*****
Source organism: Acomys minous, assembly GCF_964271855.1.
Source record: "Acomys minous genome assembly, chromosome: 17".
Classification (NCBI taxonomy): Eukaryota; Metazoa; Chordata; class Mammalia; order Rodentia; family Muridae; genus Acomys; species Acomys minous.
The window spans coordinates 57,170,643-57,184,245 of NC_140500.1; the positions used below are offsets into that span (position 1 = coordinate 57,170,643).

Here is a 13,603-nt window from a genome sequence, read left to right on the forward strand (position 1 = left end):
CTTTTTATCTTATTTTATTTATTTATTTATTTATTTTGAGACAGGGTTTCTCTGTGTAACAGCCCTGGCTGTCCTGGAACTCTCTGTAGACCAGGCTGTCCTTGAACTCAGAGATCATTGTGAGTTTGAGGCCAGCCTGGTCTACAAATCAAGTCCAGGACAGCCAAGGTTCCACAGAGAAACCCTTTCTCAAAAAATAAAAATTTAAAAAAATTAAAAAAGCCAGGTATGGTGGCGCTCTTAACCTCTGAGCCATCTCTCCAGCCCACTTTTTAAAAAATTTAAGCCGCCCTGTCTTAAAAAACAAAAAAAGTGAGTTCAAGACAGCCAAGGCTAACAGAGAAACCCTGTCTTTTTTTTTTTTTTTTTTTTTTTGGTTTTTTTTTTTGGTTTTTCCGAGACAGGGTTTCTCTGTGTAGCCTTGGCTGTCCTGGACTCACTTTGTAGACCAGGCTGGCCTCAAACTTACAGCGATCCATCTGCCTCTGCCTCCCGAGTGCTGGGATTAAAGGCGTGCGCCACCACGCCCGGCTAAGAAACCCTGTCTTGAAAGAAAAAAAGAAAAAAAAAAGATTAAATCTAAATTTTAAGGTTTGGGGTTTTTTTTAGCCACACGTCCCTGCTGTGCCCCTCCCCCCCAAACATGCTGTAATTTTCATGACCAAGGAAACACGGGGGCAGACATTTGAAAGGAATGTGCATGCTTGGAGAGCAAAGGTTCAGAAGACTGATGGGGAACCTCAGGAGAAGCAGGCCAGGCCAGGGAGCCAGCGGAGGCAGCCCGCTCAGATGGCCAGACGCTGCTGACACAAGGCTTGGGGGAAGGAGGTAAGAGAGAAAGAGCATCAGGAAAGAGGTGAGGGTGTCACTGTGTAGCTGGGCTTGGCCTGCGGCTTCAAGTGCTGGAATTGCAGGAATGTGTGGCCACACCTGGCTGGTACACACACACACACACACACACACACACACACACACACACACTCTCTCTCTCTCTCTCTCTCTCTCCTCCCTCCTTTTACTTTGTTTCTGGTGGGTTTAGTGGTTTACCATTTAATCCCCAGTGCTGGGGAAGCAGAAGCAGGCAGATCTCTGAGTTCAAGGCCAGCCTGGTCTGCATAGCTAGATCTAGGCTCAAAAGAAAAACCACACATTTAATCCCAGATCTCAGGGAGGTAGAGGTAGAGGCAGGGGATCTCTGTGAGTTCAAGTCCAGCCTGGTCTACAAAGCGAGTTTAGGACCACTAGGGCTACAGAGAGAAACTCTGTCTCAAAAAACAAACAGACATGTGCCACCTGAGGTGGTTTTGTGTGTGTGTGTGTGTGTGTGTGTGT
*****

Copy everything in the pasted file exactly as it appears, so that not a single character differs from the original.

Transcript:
Source organism: Acomys minous, assembly GCF_964271855.1.
Source record: "Acomys minous genome assembly, chromosome: 17".
Classification (NCBI taxonomy): Eukaryota; Metazoa; Chordata; class Mammalia; order Rodentia; family Muridae; genus Acomys; species Acomys minous.
The window spans coordinates 57,170,643-57,184,245 of NC_140500.1; the positions used below are offsets into that span (position 1 = coordinate 57,170,643).

Here is a 13,603-nt window from a genome sequence, read left to right on the forward strand (position 1 = left end):
CTTTTTATCTTATTTTATTTATTTATTTATTTATTTTGAGACAGGGTTTCTCTGTGTAACAGCCCTGGCTGTCCTGGAACTCTCTGTAGACCAGGCTGTCCTTGAACTCAGAGATCATTGTGAGTTTGAGGCCAGCCTGGTCTACAAATCAAGTCCAGGACAGCCAAGGTTCCACAGAGAAACCCTTTCTCAAAAAATAAAAATTTAAAAAAATTAAAAAAGCCAGGTATGGTGGCGCTCTTAACCTCTGAGCCATCTCTCCAGCCCACTTTTTAAAAAATTTAAGCCGCCCTGTCTTAAAAAACAAAAAAAGTGAGTTCAAGACAGCCAAGGCTAACAGAGAAACCCTGTCTTTTTTTTTTTTTTTTTTTTTTTGGTTTTTTTTTTTGGTTTTTCCGAGACAGGGTTTCTCTGTGTAGCCTTGGCTGTCCTGGACTCACTTTGTAGACCAGGCTGGCCTCAAACTTACAGCGATCCATCTGCCTCTGCCTCCCGAGTGCTGGGATTAAAGGCGTGCGCCACCACGCCCGGCTAAGAAACCCTGTCTTGAAAGAAAAAAAGAAAAAAAAAAGATTAAATCTAAATTTTAAGGTTTGGGGTTTTTTTTAGCCACACGTCCCTGCTGTGCCCCTCCCCCCCAAACATGCTGTAATTTTCATGACCAAGGAAACACGGGGGCAGACATTTGAAAGGAATGTGCATGCTTGGAGAGCAAAGGTTCAGAAGACTGATGGGGAACCTCAGGAGAAGCAGGCCAGGCCAGGGAGCCAGCGGAGGCAGCCCGCTCAGATGGCCAGACGCTGCTGACACAAGGCTTGGGGGAAGGAGGTAAGAGAGAAAGAGCATCAGGAAAGAGGTGAGGGTGTCACTGTGTAGCTGGGCTTGGCCTGCGGCTTCAAGTGCTGGAATTGCAGGAATGTGTGGCCACACCTGGCTGGTACACACACACACACACACACACACACACACACACACACACACTCTCTCTCTCTCTCTCTCTCTCTCCTCCCTCCTTTTACTTTGTTTCTGGTGGGTTTAGTGGTTTACCATTTAATCCCCAGTGCTGGGGAAGCAGAAGCAGGCAGATCTCTGAGTTCAAGGCCAGCCTGGTCTGCATAGCTAGATCTAGGCTCAAAAGAAAAACCACACATTTAATCCCAGATCTCAGGGAGGTAGAGGTAGAGGCAGGGGATCTCTGTGAGTTCAAGTCCAGCCTGGTCTACAAAGCGAGTTTAGGACCACTAGGGCTACAGAGAGAAACTCTGTCTCAAAAAACAAACAGACATGTGCCACCTGAGGTGGTTTTGTGTGTGTGTGTGTGTGTGTGTGTGT